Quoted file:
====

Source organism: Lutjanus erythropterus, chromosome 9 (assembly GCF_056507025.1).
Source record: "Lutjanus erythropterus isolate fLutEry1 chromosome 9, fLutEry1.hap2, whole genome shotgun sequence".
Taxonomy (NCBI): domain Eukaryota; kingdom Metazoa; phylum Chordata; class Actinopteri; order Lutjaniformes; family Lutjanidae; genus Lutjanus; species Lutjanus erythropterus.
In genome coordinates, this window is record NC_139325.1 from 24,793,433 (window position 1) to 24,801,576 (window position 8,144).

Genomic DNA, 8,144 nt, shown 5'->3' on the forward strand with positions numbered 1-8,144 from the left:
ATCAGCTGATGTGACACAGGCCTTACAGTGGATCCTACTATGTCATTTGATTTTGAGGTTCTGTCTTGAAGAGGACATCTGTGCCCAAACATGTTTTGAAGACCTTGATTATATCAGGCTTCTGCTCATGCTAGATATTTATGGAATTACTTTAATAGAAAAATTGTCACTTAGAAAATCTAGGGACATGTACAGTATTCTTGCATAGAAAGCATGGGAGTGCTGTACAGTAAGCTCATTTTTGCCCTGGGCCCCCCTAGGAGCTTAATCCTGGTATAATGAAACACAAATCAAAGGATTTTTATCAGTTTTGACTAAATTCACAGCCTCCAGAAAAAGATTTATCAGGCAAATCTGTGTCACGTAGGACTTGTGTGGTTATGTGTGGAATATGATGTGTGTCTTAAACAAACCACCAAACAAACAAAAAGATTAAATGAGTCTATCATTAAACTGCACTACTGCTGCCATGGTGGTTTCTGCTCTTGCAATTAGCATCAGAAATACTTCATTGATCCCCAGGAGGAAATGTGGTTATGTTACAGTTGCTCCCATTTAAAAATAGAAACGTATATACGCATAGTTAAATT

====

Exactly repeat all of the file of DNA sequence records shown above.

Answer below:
Source organism: Lutjanus erythropterus, chromosome 9 (assembly GCF_056507025.1).
Source record: "Lutjanus erythropterus isolate fLutEry1 chromosome 9, fLutEry1.hap2, whole genome shotgun sequence".
Taxonomy (NCBI): domain Eukaryota; kingdom Metazoa; phylum Chordata; class Actinopteri; order Lutjaniformes; family Lutjanidae; genus Lutjanus; species Lutjanus erythropterus.
In genome coordinates, this window is record NC_139325.1 from 24,793,433 (window position 1) to 24,801,576 (window position 8,144).

Genomic DNA, 8,144 nt, shown 5'->3' on the forward strand with positions numbered 1-8,144 from the left:
ATCAGCTGATGTGACACAGGCCTTACAGTGGATCCTACTATGTCATTTGATTTTGAGGTTCTGTCTTGAAGAGGACATCTGTGCCCAAACATGTTTTGAAGACCTTGATTATATCAGGCTTCTGCTCATGCTAGATATTTATGGAATTACTTTAATAGAAAAATTGTCACTTAGAAAATCTAGGGACATGTACAGTATTCTTGCATAGAAAGCATGGGAGTGCTGTACAGTAAGCTCATTTTTGCCCTGGGCCCCCCTAGGAGCTTAATCCTGGTATAATGAAACACAAATCAAAGGATTTTTATCAGTTTTGACTAAATTCACAGCCTCCAGAAAAAGATTTATCAGGCAAATCTGTGTCACGTAGGACTTGTGTGGTTATGTGTGGAATATGATGTGTGTCTTAAACAAACCACCAAACAAACAAAAAGATTAAATGAGTCTATCATTAAACTGCACTACTGCTGCCATGGTGGTTTCTGCTCTTGCAATTAGCATCAGAAATACTTCATTGATCCCCAGGAGGAAATGTGGTTATGTTACAGTTGCTCCCATTTAAAAATAGAAACGTATATACGCATAGTTAAATT